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Interspinous bursitis is common in polymyalgia rheumatica, but is not associated with spinal pain.

Camellino D, Paparo F, Morbelli S, Cutolo M, Sambuceti G, Cimmino MA - Arthritis Res. Ther. (2014)

Bottom Line: No correlation was found between uptake and spontaneous or provoked pain.However, it is not associated with clinical symptoms and can hardly explain the spinal pain reported by the patients.Cervical pain is more frequent than lumbar pain in PMR patients and may be caused by shoulder girdle involvement.

View Article: PubMed Central - PubMed

ABSTRACT

Introduction: Polymyalgia rheumatica (PMR) is a common inflammatory disease in older people characterized by shoulder and/or pelvic girdle, and cervical and, occasionally, lumbar pain. Interspinous bursitis has been suggested as a potential cause of spinal symptoms. We evaluated, by 18 F-fluorodeoxyglucose (FDG) positron emission tomography integrated with computed tomography (PET/CT), the vertebral structures involved in PMR in a cohort of consecutive, untreated patients.

Methods: Sixty-five consecutive patients with PMR were studied. After a standardized physical examination, which included evaluation of pain and tenderness in the vertebral column, they underwent FDG-PET/CT. Sites of increased uptake and their correlation with spontaneous and provoked pain were recorded. For comparison, FDG-PET/CT was performed also in 65 age- and sex-matched controls and in 10 rheumatoid arthritis (RA) patients.

Results: The most frequent site of spontaneous and provoked pain was the cervical portion. FDG uptake was more frequent in the lumbar portion than at any other location, and in the cervical rather than in the thoracic portion (P <0.0001). No correlation was found between uptake and spontaneous or provoked pain. There was an association between presence of cervical and lumbar bursitis (r = 0.34, P = 0.007). None of the control patients and one out of ten RA patients showed interspinous bursitis.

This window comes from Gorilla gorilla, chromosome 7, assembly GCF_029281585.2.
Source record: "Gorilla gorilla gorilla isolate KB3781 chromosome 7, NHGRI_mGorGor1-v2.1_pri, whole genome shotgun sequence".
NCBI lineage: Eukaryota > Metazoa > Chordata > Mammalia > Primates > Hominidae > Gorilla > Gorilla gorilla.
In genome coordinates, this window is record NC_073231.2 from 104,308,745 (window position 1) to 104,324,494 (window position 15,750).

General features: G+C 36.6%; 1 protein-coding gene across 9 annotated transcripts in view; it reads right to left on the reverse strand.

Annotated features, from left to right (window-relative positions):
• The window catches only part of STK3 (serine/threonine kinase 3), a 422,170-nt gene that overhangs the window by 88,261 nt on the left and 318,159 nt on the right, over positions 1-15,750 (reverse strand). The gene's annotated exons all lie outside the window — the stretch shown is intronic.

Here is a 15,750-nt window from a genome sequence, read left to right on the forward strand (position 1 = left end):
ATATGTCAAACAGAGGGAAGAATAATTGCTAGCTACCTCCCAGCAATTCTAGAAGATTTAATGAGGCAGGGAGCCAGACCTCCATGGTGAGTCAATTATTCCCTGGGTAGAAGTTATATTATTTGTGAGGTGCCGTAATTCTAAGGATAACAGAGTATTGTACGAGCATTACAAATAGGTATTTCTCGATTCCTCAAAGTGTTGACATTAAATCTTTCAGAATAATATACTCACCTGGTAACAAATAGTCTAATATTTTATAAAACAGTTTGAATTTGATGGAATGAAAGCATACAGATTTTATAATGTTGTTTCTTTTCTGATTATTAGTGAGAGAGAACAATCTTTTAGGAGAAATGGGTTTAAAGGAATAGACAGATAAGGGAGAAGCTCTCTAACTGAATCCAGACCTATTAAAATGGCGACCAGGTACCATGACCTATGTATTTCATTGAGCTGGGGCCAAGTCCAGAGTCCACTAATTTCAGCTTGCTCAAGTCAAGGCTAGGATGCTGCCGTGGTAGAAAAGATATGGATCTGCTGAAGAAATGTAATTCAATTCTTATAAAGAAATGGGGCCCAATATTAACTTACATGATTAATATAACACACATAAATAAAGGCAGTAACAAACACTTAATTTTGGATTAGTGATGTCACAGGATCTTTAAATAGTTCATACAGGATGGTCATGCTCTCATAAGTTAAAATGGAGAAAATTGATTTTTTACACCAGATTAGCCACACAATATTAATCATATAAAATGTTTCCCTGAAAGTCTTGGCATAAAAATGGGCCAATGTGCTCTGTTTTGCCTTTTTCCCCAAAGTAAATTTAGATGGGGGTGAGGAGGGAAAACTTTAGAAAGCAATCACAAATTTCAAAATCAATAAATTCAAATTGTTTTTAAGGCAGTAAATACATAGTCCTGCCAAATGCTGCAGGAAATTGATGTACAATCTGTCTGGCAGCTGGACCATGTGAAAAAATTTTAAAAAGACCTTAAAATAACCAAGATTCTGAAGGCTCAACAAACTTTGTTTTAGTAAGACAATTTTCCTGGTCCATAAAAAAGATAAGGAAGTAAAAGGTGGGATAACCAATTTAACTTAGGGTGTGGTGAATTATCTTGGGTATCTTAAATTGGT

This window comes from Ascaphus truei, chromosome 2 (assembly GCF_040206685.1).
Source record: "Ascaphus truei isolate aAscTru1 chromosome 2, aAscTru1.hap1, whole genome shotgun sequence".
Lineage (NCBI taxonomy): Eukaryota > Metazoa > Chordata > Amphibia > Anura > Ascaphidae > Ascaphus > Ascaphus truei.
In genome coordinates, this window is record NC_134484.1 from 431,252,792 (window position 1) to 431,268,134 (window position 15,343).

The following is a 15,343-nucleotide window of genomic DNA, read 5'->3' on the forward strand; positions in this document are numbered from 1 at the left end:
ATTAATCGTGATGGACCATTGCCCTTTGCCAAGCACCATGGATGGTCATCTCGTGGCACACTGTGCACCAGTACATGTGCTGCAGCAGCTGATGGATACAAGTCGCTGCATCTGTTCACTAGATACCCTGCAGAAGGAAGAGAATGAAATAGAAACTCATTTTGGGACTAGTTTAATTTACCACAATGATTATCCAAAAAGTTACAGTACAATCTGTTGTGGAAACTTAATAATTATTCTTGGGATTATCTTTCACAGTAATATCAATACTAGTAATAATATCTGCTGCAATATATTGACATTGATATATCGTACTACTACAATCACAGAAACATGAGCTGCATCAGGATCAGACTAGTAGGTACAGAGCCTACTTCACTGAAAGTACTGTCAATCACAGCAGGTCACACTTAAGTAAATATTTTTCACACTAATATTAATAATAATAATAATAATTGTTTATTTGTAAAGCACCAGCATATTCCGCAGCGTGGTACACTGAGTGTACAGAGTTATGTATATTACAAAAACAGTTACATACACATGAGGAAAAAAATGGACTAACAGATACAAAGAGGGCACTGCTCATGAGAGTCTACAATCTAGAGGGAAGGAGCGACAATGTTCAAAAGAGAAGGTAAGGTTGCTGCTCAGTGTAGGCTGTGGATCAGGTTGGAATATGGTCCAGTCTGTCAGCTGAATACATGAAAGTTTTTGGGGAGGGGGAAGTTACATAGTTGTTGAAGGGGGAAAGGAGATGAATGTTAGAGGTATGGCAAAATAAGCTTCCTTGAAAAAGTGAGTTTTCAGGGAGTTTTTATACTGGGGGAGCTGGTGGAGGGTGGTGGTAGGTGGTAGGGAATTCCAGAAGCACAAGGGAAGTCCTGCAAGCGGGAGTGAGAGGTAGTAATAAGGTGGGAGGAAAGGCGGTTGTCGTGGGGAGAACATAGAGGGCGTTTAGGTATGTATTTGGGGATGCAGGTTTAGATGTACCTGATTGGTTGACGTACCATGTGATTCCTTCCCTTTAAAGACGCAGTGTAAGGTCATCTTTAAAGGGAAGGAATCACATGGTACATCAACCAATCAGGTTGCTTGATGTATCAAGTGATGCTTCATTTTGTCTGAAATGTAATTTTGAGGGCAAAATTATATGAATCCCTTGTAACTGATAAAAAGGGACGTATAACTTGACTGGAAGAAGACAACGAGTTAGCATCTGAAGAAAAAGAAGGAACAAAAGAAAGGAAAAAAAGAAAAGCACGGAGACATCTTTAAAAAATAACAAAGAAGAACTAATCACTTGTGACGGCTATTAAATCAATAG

Conclusions: Interspinous bursitis is a frequent finding in the lumbar spine of patients with PMR. However, it is not associated with clinical symptoms and can hardly explain the spinal pain reported by the patients. Cervical pain is more frequent than lumbar pain in PMR patients and may be caused by shoulder girdle involvement.

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The localization of bursitis in the interspinous spaces is indicated by the colored box. Each column represents a patient with bursitis.
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Fig4: The localization of bursitis in the interspinous spaces is indicated by the colored box. Each column represents a patient with bursitis.

Mentions: Median disease duration was 68 days (range 4 to 486 days), median morning stiffness was 60 minutes (range 15 to 360 minutes), median CRP was 36 mg/L (range 2 to 149 mg/L), and median ESR was 59 mm/h (range 10 to 120 mm/h). Clinically, the most frequent site of spontaneous and provoked pain was the cervical spine (Figure 1). FDG uptake suggestive of interspinous bursitis was seen only in the cervical and lumbar spine. It occurred in six patients (9%) at the cervical level (Figure 2) and in 30 (46%) at the lumbar level (Figure 3) (P <0.0001 for comparison between lumbar spine and the other locations, and between cervical and thoracic spine). No uptake was present in the vertebral column of control patients; in comparison with them, PMR patients showed more frequently cervical (P = 0.04) and lumbar (P = 0.001) bursitis. One patient with RA showed interspinous bursitis between lumbar vertebrae 3 to 4. Thirty-one out of 65 (47.7%) PMR patients showed interspinous bursitis in comparison with one out of ten (10%) RA patients, (P = 0.037). PMR patients, had uptake scores higher in the lumbar than in the cervical spine (1.3 ± 1.2 vs. 0.3 ± 0.8, P <0.0001). Uptake was more frequently observed at cervical vertebrae 3 to 6 and lumbar vertebrae 4 to 5. The number and location of the involved bursae in the individual patients is shown in Figure 4. No association was found between FDG uptake and spontaneous or provoked pain. Cervical and lumbar bursitis correlated (r = 0.34, P = 0.007) and often coexisted in the same patient. No correlation was found between uptake in the vertebral column and age, sex, disease duration, morning stiffness, CRP and ESR, or peripheral arthritis. Baastrup’s syndrome was not identified in any of these patients or in controls. Carotid artery vasculitis was seen in only three out of 65 (4.6%) patients, but was not associated with cervical pain. Of these three patients with vasculitis, one had pain but no tenderness of the cervical column, another had tenderness but no pain, and the last one had neither symptom.Figure 1